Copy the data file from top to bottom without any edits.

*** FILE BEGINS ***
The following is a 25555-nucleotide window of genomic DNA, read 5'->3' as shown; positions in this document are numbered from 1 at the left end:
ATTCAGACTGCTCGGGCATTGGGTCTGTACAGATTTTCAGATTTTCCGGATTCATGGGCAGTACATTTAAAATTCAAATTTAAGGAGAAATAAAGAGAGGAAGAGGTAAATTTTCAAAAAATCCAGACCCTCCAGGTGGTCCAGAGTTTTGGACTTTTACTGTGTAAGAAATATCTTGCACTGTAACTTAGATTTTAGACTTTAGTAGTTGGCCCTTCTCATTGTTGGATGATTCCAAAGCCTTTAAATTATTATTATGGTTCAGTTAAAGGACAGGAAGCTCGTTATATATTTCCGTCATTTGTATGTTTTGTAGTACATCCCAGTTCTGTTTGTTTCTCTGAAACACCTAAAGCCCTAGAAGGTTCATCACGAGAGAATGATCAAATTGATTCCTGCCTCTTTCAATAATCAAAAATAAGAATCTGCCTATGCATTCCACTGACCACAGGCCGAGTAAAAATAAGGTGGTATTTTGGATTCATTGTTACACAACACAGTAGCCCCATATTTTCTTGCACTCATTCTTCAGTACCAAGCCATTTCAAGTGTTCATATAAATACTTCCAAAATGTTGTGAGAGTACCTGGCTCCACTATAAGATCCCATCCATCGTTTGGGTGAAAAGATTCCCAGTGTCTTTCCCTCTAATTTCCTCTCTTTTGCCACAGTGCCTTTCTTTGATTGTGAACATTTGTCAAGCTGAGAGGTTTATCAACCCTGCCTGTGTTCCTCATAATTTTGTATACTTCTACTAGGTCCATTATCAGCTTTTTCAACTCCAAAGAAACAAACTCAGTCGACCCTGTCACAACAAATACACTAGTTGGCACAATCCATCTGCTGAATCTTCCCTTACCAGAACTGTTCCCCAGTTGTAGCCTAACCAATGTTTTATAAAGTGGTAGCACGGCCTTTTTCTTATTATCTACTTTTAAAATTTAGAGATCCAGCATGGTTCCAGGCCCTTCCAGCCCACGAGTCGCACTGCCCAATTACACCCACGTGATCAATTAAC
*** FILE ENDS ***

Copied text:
The following is a 25555-nucleotide window of genomic DNA, read 5'->3' as shown; positions in this document are numbered from 1 at the left end:
ATTCAGACTGCTCGGGCATTGGGTCTGTACAGATTTTCAGATTTTCCGGATTCATGGGCAGTACATTTAAAATTCAAATTTAAGGAGAAATAAAGAGAGGAAGAGGTAAATTTTCAAAAAATCCAGACCCTCCAGGTGGTCCAGAGTTTTGGACTTTTACTGTGTAAGAAATATCTTGCACTGTAACTTAGATTTTAGACTTTAGTAGTTGGCCCTTCTCATTGTTGGATGATTCCAAAGCCTTTAAATTATTATTATGGTTCAGTTAAAGGACAGGAAGCTCGTTATATATTTCCGTCATTTGTATGTTTTGTAGTACATCCCAGTTCTGTTTGTTTCTCTGAAACACCTAAAGCCCTAGAAGGTTCATCACGAGAGAATGATCAAATTGATTCCTGCCTCTTTCAATAATCAAAAATAAGAATCTGCCTATGCATTCCACTGACCACAGGCCGAGTAAAAATAAGGTGGTATTTTGGATTCATTGTTACACAACACAGTAGCCCCATATTTTCTTGCACTCATTCTTCAGTACCAAGCCATTTCAAGTGTTCATATAAATACTTCCAAAATGTTGTGAGAGTACCTGGCTCCACTATAAGATCCCATCCATCGTTTGGGTGAAAAGATTCCCAGTGTCTTTCCCTCTAATTTCCTCTCTTTTGCCACAGTGCCTTTCTTTGATTGTGAACATTTGTCAAGCTGAGAGGTTTATCAACCCTGCCTGTGTTCCTCATAATTTTGTATACTTCTACTAGGTCCATTATCAGCTTTTTCAACTCCAAAGAAACAAACTCAGTCGACCCTGTCACAACAAATACACTAGTTGGCACAATCCATCTGCTGAATCTTCCCTTACCAGAACTGTTCCCCAGTTGTAGCCTAACCAATGTTTTATAAAGTGGTAGCACGGCCTTTTTCTTATTATCTACTTTTAAAATTTAGAGATCCAGCATGGTTCCAGGCCCTTCCAGCCCACGAGTCGCACTGCCCAATTACACCCACGTGATCAATTAAC